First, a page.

Did Soap Operas Shrink Brazil's Families?

Between 1960 and 2000, Brazil’s fertility rate plummeted from 6.3 to 2.3. The only other country with a comparable decline during that period was China, under its rigid one-child policy. But what was behind the Brazilian fertility plunge?

One major factor may have been the influence of soap operas, according to a fascinating new working paper by Eliana La Ferrara, Alberto Chong, and Suzanne Duryea, issued by the Bureau of Economic Analysis for Development. Brazil’s most popular prime-time soaps have for years revolved around small and stable middle-class families that were much smaller than the traditional Brazilian family. The study found that wherever the soaps aired, the fertility for women dropped significantly, as they adapted to the reality they saw on television.

Imported soap operas, meanwhile, seem to have had no effect on fertility rates.

The study builds on work by the economists Robert Jensen and Emily Oster on the role television plays in the empowerment of women in rural India. But this new study is among the first to focus on the effects of specific programming.

(Hat tip: Foreign Policy)

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  1. dan p says:

    Thailand (and to a lesser extent some other Southeast Asian countries) experienced dramatic decreases in fertility because of strong, government-sponsored contraception/education programs.

    This paper said the government sponsored nothing and that contraceptive advertising was even illegal for a period of time.

    Yet I have a hard time believing that TV, and soap operas in particular, influenced fertility so dramatically (if at all).

    Because these women had the free time and the television (which is probably indicative of wealth), isn’t possible that the drop in fertility is related simply to development like it is in the rest of the world?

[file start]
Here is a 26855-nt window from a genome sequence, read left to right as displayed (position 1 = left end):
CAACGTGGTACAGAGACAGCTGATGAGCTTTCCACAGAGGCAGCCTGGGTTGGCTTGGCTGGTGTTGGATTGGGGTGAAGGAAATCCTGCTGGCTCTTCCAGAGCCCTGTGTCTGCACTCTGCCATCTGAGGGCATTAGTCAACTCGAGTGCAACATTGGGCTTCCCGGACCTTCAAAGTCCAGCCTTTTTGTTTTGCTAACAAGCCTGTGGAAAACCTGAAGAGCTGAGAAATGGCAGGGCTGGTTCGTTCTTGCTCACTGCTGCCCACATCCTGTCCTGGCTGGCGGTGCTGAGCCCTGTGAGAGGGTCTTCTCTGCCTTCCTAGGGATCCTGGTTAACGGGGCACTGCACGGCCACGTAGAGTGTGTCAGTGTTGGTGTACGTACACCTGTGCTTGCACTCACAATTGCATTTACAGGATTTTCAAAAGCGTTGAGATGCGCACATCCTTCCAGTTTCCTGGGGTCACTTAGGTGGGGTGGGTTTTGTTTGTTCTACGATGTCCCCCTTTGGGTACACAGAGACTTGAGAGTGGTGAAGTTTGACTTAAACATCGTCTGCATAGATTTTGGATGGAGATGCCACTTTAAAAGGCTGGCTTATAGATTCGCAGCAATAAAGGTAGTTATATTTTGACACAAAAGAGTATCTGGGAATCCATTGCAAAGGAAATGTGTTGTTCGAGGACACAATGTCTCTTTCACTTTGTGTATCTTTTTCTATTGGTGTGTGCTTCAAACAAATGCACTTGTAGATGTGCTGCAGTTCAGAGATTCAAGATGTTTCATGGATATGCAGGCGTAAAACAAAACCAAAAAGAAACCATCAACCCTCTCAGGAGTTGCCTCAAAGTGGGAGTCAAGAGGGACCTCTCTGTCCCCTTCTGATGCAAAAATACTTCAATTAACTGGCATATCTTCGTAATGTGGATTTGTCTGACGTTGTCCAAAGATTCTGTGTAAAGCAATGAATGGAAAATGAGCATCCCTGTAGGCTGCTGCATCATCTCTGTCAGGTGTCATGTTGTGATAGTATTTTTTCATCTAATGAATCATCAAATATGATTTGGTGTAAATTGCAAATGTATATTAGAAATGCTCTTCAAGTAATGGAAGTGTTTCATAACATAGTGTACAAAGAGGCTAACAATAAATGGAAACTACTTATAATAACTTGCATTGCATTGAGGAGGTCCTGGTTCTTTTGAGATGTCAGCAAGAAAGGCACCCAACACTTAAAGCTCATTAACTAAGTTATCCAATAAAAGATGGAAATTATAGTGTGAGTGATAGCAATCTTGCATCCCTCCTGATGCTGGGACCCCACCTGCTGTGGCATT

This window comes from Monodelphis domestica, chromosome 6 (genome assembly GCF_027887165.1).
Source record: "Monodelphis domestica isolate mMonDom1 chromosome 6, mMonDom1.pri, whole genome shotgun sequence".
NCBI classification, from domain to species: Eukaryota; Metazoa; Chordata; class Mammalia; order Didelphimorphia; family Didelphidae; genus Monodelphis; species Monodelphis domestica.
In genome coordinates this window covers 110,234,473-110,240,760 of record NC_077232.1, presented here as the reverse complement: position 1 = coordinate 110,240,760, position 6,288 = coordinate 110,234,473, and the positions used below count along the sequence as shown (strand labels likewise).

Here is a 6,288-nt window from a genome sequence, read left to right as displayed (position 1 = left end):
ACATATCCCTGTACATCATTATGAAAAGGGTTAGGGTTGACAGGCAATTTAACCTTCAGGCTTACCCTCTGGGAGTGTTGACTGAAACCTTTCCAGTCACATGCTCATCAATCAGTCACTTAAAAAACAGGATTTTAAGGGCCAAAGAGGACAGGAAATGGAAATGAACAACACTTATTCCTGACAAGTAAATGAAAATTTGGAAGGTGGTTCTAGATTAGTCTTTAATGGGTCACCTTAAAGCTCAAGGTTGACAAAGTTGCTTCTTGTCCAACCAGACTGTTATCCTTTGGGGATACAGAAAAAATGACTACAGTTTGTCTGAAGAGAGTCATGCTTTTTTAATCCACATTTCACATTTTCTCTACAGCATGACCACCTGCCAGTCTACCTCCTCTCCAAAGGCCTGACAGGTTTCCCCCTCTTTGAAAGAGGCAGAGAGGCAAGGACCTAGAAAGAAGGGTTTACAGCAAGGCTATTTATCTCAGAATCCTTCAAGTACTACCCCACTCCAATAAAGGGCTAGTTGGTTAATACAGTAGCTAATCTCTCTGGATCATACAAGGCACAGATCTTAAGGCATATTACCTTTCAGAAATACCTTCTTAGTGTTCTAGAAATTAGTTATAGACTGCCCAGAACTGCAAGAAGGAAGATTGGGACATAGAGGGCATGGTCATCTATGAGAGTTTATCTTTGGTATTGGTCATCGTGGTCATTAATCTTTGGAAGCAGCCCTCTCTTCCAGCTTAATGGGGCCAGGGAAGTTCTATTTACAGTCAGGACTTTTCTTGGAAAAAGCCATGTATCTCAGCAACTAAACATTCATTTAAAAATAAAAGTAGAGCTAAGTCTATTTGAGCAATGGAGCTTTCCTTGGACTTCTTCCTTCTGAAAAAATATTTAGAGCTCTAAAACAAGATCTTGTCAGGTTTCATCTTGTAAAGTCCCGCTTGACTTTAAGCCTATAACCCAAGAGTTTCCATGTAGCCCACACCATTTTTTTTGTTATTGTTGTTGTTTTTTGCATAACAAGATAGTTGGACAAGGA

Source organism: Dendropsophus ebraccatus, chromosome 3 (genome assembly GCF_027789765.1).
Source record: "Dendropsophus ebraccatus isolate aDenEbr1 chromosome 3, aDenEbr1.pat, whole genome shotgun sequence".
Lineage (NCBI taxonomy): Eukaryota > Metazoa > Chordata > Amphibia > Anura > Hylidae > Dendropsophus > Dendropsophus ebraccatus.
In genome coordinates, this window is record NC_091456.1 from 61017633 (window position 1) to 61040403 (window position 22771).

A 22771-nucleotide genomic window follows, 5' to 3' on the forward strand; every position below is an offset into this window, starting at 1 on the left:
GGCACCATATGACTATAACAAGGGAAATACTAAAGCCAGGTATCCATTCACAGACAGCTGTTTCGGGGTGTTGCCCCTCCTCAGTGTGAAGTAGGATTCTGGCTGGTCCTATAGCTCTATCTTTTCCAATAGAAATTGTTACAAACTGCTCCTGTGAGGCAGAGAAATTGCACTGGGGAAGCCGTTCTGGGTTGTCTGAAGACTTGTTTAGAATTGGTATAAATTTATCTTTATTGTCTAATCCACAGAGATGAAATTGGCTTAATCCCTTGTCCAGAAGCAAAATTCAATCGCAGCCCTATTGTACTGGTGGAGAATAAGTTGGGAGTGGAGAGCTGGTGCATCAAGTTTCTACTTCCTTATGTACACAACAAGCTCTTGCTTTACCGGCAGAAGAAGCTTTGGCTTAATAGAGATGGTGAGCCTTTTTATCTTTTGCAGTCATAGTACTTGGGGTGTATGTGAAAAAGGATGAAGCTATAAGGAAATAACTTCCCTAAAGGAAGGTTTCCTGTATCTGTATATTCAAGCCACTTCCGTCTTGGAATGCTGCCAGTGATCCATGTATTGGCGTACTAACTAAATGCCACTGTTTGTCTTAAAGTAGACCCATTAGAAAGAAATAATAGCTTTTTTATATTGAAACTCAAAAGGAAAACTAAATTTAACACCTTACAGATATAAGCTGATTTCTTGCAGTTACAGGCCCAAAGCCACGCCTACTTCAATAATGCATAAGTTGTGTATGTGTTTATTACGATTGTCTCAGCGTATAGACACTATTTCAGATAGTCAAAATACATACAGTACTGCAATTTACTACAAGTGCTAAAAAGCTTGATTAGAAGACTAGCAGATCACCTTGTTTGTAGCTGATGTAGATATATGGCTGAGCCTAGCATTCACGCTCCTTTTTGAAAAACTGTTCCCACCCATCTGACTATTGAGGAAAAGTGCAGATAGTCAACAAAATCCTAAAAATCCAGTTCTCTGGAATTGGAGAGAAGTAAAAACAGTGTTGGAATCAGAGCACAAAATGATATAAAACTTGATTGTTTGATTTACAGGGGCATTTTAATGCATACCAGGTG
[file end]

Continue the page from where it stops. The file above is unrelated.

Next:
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  2. frankenduf says:

    I wonder what the airing of Joanie loves Chachi on Korean TV did to the fertility rate there

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  3. Quin says:

    “The study found that wherever the soaps aired, the fertility for women dropped significantly, as they adapted to the **reality** they saw on television.”

    Calling soap operas “reality” is a stretch by any definition of the word.

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  4. Miss Middle of Manchester says:


    Eastenders and Coronation Street aren’t realistic?

    I’d say they’re far too realistic.

    But maybe Brazilian soaps are different. The article does mention that they feature middle class families rather than working class families.

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  5. Daniel Doro Ferrante says:

    There’s a major caveat in this whole piece: Brazilian soaps are absolutely *nothing* like american ones; /ditto/ for mexican ones as well.

    So, when discussing them, one must keep this in mind not to get lured by some of the stereotypes out there…

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  6. WholeMealOfFood says:

    What was the trend for child mortality rates before and during that period? Also, was there some migration from farming during that period?

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  7. Gerbie says:

    I remember working in the Dominican Republic. When one of my colleagues was talking about his wife being pregnant for the fifth time, several others informed if they didn’t own a television.

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  8. Lourenço (Brazil) says:

    There is one more thing to it besides the “adapting to the reality shown on TV”. Whenever the wifes were watching soap operas, they were not making babies… And that is prime time for baby-making as well…

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